It's difficult to find an industry that isn't talking about collaboration; it's one of those topics that is uniformly assumed to be a *good thing*.
Collaboration = good.
More collaboration = better.
Businesses are spending astronomical sums of money on their office buildings to find what are seen to be better ways of bringing people together. Break-out areas, meeting rooms, communal kitchens and restaurants are all designed and built with the purpose of finding new ways to co-locate people. The entire 'flow' of the building is designed to bring people together to share ideas and collaborate.
Similarly, businesses with dispersed, mobile workforces are wrestling with ways of allowing colleagues to come together, both physically and virtually. IT collaboration tools, video conferences, unified communications, tool-box talks, briefings, stand-ups and team meetings - all of these things are designed to encourage staff to work together and come up with ideas to work more efficiently, improve health and safety, to feel more part of a team. Bring these people together, and great things will happen. Right?
I'd like you to take a moment to stop and think about when you're at your most productive. When you feel like you have 'flow', great focus, when productivity becomes effortless, and you get a tonne of work done.
Are you most productive in meetings, or when there's lots of commotion and noise? Or is it when you're working on your own, with peace and quiet? How often do you go home in the evening thinking "Where did the day go?", feeling like you didn't achieve anything?
If you're lucky enough to work for a company that allows working from home, compare this with how often you feel that by staying home, by yourself, you get so much more done and still had time to walk the dog.
I'd like to forward a motion that modern business is lurching toward over-collaborating. Or at least, collaborating in the wrong ways. As I stated at the start, often we tend to think that because a little of something is good, a lot must be great. As with most things in life, this just isn't the case, but that's exactly what I see happening across businesses when it comes to collaboration. We must change our focus from trying to do more; we need to focus on better.
So how should collaboration look? Undoubtedly bringing together people to create a team dynamic, to build the foundations of ideas and to share experiences is essential and useful.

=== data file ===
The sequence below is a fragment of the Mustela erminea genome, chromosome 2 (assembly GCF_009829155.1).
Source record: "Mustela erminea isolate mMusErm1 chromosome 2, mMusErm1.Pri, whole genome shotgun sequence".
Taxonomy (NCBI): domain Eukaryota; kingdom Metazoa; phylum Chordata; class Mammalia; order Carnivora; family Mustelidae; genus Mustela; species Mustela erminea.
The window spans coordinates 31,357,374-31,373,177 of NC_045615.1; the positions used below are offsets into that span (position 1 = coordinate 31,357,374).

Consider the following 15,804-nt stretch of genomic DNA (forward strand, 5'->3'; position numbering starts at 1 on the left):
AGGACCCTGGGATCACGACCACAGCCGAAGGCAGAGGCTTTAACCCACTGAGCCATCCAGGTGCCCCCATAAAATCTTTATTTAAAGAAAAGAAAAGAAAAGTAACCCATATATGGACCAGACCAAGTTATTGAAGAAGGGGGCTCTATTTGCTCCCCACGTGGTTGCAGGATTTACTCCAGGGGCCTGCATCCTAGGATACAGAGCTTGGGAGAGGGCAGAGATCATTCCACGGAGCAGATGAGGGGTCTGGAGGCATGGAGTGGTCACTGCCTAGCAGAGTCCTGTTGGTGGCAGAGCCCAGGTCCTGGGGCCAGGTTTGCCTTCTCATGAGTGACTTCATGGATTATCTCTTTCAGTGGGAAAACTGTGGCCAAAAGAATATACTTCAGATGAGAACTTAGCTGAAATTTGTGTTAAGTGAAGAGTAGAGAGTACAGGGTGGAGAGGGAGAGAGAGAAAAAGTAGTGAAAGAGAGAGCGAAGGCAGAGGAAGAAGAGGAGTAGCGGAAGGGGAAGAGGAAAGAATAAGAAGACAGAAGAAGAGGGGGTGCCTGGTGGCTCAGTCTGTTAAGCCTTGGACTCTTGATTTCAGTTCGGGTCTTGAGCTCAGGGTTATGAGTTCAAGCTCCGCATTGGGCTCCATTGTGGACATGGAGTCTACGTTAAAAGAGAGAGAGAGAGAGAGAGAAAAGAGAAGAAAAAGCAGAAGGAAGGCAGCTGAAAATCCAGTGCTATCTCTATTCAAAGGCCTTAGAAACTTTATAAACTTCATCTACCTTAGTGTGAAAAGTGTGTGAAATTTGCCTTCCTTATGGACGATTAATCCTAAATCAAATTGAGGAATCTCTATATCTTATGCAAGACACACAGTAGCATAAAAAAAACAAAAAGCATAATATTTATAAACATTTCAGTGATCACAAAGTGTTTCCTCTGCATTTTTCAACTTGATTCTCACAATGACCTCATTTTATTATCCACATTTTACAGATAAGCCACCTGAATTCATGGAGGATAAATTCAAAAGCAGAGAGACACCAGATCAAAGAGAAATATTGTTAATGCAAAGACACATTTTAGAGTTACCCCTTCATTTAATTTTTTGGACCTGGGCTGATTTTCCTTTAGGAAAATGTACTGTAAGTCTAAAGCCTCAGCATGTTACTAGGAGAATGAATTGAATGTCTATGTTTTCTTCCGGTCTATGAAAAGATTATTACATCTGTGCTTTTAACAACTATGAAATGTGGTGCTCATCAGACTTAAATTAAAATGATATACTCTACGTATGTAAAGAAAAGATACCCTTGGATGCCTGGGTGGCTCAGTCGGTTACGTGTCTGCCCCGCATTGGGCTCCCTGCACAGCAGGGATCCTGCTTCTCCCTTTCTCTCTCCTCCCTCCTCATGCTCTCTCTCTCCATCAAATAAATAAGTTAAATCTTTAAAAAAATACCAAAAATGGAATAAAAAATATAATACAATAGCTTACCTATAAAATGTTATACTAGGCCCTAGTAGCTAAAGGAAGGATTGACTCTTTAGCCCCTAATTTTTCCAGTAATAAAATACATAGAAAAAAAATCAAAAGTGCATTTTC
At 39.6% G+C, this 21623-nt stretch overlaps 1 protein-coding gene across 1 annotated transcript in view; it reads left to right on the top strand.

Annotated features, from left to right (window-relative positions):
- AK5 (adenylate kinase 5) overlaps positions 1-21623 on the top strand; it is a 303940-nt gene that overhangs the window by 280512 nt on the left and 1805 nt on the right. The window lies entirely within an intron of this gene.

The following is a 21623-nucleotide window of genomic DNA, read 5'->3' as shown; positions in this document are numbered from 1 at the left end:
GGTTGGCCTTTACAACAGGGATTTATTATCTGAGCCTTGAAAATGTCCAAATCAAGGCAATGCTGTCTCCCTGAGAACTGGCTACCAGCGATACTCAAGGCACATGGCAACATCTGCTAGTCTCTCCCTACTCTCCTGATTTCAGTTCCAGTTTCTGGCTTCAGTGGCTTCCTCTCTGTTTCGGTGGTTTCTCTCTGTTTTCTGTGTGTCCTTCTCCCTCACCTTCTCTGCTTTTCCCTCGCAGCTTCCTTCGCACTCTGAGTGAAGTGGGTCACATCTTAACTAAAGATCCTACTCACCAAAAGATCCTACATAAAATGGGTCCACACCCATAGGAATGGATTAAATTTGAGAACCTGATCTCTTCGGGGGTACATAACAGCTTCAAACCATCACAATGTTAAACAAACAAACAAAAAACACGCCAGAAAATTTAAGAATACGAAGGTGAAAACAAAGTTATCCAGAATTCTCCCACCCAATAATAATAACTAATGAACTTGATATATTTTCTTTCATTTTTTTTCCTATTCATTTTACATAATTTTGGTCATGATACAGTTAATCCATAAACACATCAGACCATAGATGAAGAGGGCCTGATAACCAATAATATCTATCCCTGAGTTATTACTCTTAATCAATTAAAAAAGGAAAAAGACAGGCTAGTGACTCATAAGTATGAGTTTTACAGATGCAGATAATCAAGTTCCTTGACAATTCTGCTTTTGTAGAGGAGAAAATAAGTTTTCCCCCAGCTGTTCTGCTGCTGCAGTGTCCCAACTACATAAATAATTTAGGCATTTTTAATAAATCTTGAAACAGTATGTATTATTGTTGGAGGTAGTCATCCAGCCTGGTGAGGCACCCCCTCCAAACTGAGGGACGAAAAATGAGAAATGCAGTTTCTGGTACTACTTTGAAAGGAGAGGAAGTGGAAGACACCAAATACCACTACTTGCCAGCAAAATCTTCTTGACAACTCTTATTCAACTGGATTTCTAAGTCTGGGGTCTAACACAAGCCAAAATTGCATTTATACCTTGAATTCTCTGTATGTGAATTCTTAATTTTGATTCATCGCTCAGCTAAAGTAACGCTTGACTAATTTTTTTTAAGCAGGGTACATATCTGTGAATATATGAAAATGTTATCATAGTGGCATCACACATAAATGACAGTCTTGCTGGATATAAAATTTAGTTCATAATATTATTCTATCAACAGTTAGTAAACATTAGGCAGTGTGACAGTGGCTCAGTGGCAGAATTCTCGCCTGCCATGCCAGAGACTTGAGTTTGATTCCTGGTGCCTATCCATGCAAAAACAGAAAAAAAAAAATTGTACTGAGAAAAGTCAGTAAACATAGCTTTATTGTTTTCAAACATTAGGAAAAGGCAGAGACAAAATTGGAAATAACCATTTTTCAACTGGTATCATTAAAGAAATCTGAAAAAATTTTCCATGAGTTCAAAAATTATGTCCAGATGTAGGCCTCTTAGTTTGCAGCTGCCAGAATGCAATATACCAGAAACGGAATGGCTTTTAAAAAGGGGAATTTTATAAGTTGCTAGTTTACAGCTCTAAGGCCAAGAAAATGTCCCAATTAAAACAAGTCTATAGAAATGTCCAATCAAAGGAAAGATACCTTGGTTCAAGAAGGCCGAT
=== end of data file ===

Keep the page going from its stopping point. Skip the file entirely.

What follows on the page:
The analogy of a football team is often used to illustrate the importance of team-work. Each player knows their role within the team, the parts of the field they should spend most of their time, the runs they should make, the other players around them that they'll pass the ball to most often.
While this is all true, and a decent analogy, it stops short of modelling how a real, productive team works. At the extreme, you have the mercurial game-changer, the player that can create something out of nothing. They're usually far less interested in the team aspect of the game, instead they're maybe seen as slightly selfish, they do their own thing and drift in and out of games. However, when they do get involved they do things differently and "create", more than any other single player on the pitch, they create positive outcomes. In a more mundane way, each player, while knowing what they need to do regarding the team, must accomplish many of those things in isolation. Each tackle, block, forward run is a personal choice, and no help is received or needed from teammates.
I think this example extends to business teams. Team-work and collaboration are required to provide a foundation on which to create value, and without that foundation, the game-changing player is unlikely ever to touch the ball. However, once that foundation is in place, each person should be allowed the space to develop their own ideas; to create value. My opinion is that it's in these moments where the game is changed.
Collaboration is a good thing; a necessary foundation for creating value. The many styles of brainstorming, which still prove to be very useful, require collaboration and some level of group-think.
Sharing work experience using virtual tools can distribute vital knowledge throughout an organisation, removing islands of expertise.
Enterprise Content Management, Information Management and Knowledge Transfer tools can also be highly valuable in creating a medium for sharing information throughout an organisation (but only when people buy into the culture of using them).
The takeaway is - don't get drawn into thinking that collaboration is good for the sake of it or that more collaboration is necessarily better. Instead consider carefully the model you want to employ, give people opportunities to jointly develop ideas, build team ethics and share experiences. Then give them the space to develop those ideas; committees are simply not conducive to innovative thinking.